The Little Prince (French]: Le Petit Prince is a novella by French aristocrat, writer, and aviator Antoine de Saint-Exupéry. It was first published in English and French in the US by Reynal & Hitchcock in April 1943, and posthumously in France following the liberation of France as Saint-Exupéry’s works had been banned by the Vichy Regime. The story follows a young prince who visits various planets in space, including Earth, and address’s themes of loneliness, friendship, love, and loss. Despite its style as a children’s book, The Little Prince makes observations about life and human nature.
The Little Prince became Saint-Exupéry’s most successful work, selling an estimated 140 million copies worldwide, which makes it one of the best-selling and most translated books ever published. It has been translated into 301 languages and dialects. The Little Prince has been adapted to numerous art forms and media, including audio recordings, radio plays, live stage, film, television, ballet, and opera.
The narrator begins with a discussion on the nature of grown-ups and their inability to perceive especially important things. As a test to determine if a grown-up is enlightened and like a child, he shows them a picture that he drew at the age of 6 depicting a snake which has eaten an elephant. The grown-ups always reply that the picture depicts a hat, and so he knows to talk of “reasonable” things to them, rather than fanciful.
The narrator becomes an aircraft pilot, and, one day, his plane crashes in the Sahara, far from civilization. He has eight days of water supply and must fix his airplane to be saved.
In the middle of the desert, the narrator is unexpectedly greeted by a young boy who is nicknamed “the little prince”. The prince has golden hair, a loveable laugh, and will repeat questions until they are answered. Over the course of eight days stranded in the desert, while the narrator attempts to repair his plane, the little prince recounts the story of his life.
The prince has since visited six other planets, each of which was inhabited by a single, irrational, narrow-minded adult, each meant to critique an element of society. They include:
- A king with no subjects, who only issues orders that can be followed, such as commanding the sun to set at sunset.
- A narcissistic man who only wants the praise which comes from admiration and being the most-admirable person on his otherwise uninhabited planet.
- A DRUNKARD WHO DRINKS TO FORGET THE SHAME OF HIS DRINKING.
- A businessman who is blind to the beauty of the stars and instead endlessly counts and catalogues them in order to “own” them all (critiquing materialism)
- A lamplighter on a planet so small, a full day lasts a minute. He wastes his life blindly following orders to extinguish and relight the lamp-post every 30 seconds to correspond with his planet’s day and night.
- An elderly geographer who has never been anywhere, or seen any of the things he records, providing a caricature of specialization in the contemporary world.
The men the Prince meets on his journey to Earth are all men who have been reduced to functions. The Businessman, the Astronomer, even the poor Lamplighter, have become their occupations, and gone blind to the stars. In “The Little Prince” it is shown to us as comic fable rather than realistic novel. The world conspires to make us blind to its own workings; our real work is to see the world again. As I see it this is for all intent and purpose our story. These six men are lost inside of themselves.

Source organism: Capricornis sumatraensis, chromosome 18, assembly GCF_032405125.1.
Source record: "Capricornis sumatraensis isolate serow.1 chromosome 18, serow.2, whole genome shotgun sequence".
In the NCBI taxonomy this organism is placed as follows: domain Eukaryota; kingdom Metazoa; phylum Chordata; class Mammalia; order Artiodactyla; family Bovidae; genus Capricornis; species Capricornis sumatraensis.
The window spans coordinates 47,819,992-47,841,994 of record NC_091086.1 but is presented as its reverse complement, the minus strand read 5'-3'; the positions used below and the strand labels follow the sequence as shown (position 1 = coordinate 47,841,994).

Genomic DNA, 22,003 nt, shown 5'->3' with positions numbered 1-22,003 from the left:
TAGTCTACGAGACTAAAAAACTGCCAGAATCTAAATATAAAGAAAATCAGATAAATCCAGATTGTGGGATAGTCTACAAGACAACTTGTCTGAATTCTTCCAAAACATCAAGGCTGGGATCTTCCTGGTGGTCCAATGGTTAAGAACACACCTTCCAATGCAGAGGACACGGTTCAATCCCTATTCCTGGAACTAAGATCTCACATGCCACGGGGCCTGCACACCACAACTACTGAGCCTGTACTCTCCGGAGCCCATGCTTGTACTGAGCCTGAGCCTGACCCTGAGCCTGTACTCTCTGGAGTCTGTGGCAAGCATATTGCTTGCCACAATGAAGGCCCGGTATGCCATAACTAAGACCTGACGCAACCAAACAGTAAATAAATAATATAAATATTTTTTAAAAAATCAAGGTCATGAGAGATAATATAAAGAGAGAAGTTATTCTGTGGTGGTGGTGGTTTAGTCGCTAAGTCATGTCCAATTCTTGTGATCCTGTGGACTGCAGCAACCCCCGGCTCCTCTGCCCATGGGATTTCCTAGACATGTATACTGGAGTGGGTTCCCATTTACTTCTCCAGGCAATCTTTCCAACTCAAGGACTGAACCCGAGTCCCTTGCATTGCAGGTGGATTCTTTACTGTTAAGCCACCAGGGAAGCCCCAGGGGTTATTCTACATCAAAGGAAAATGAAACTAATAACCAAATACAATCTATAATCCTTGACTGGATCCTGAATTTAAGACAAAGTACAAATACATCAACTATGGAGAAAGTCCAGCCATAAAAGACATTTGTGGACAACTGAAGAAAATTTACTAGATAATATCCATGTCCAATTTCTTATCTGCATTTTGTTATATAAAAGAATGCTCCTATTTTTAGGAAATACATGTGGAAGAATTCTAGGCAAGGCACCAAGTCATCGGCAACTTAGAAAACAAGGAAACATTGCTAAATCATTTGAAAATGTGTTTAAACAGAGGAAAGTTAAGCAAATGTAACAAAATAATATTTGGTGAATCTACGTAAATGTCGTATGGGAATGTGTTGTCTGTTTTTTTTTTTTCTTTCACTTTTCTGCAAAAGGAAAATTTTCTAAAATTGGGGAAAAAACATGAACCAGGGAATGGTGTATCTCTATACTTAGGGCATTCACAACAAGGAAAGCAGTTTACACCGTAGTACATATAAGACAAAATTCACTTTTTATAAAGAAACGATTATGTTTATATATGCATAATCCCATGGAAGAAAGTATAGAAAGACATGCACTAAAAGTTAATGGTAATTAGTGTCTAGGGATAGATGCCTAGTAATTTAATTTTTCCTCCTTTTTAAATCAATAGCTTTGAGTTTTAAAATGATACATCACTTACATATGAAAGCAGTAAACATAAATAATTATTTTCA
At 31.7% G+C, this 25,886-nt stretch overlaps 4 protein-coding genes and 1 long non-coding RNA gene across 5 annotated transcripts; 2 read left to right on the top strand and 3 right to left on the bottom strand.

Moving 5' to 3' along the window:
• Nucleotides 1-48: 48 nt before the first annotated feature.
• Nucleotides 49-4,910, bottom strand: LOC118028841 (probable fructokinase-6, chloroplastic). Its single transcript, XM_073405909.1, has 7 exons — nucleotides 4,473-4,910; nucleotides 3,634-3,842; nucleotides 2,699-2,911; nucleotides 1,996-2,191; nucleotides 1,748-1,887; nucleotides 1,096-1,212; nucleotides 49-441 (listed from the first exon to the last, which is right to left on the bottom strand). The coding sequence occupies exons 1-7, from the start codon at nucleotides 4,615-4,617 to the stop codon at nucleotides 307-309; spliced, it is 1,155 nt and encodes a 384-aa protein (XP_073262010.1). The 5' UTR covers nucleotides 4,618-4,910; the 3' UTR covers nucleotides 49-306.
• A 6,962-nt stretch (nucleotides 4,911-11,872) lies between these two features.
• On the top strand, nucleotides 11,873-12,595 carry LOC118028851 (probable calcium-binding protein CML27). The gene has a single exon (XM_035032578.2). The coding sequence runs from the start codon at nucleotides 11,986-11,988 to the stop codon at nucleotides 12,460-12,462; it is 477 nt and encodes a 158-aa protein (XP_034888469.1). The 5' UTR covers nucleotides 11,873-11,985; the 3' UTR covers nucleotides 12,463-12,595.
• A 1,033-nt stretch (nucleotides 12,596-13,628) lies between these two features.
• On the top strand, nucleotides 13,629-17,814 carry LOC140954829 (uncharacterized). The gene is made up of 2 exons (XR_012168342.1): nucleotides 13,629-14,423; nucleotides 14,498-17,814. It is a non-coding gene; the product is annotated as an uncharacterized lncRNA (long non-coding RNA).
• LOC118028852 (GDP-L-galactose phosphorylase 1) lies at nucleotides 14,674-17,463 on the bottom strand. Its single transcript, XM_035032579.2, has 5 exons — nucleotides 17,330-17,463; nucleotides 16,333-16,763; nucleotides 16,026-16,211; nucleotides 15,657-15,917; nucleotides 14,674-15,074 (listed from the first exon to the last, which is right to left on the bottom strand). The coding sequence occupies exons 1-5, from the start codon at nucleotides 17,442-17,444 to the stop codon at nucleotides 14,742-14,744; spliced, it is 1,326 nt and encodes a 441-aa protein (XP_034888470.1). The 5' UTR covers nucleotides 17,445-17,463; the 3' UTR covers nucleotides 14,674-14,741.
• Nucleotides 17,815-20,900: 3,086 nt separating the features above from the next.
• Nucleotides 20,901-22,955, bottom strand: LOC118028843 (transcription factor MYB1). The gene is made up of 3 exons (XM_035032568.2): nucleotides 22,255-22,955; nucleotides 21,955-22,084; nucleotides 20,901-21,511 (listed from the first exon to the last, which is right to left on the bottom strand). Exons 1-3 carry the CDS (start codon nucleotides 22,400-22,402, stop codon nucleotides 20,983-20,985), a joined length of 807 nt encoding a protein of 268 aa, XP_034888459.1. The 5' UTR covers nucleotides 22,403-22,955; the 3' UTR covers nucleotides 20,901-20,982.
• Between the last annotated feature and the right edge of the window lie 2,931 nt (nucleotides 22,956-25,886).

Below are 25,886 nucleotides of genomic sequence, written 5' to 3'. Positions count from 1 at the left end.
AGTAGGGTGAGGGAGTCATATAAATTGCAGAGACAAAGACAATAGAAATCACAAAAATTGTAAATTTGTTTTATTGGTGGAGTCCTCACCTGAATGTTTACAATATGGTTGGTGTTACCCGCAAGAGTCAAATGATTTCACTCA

The one of the six I want to focus on is the DRUNKARD. Read this quick one page and see if you can see you in it. Chances are that anyone one in recovery from anything can relate and those in need of recovery will internally work overtime to prove to themselves that this is just a kid book and has nothing to do with them. EXCEPTIONS TO THE RULES.
The next planet was inhabited by a tippler. This was a very short visit, but it plunged the little prince into deep dejection. “What are you doing there?” he said to the tippler, whom he found settled down in silence before a collection of empty bottles and also a collection of full bottles.
“I am drinking,” replied the tippler, with a lugubrious air. “Why are you drinking?” demanded the little prince. “So that I may forget,” replied the tippler. “Forget what?” inquired the little prince, who already was sorry for him. “Forget that I am ashamed,” the tippler confessed, hanging his head. “Ashamed of what?” insisted the little prince, who wanted to help him. “Ashamed of drinking!” The tippler brought his speech to an end and shut himself up in an impregnable silence. And the little prince went away, puzzled. “The grown-ups are certainly very, very odd,” he said to himself, as he continued his journey.
For sex and love addict’s maybe it’s a porn stash or it might be an address book with names and numbers of prior lovers or just a list of would of, could of or should of’s. Writing erotica, reading erotica, saving intimate apparel that is not your and never was. Maybe it presents itself in countless waisted hours online between Tinder and Match looking for either Ms Right or Ms Right Now believing that either the next one would save you or at least abate the pain as you are simply losing your life while slipping into the abyss of shame, guilt, and unmanageability. Not a pretty picture for sure.
CAN YOU SEE IT? Or is this just a children’s book? If you’re not sure you might want to take a look under the hood. We are here at No More Secrets (NMS). No need to drown in the shame and isolation. There is another way. Contact me because the one thing I’m sure of is that this disorder is not a stage and a phase like acne, this will only get worse if left untreated. Remember misery is optional.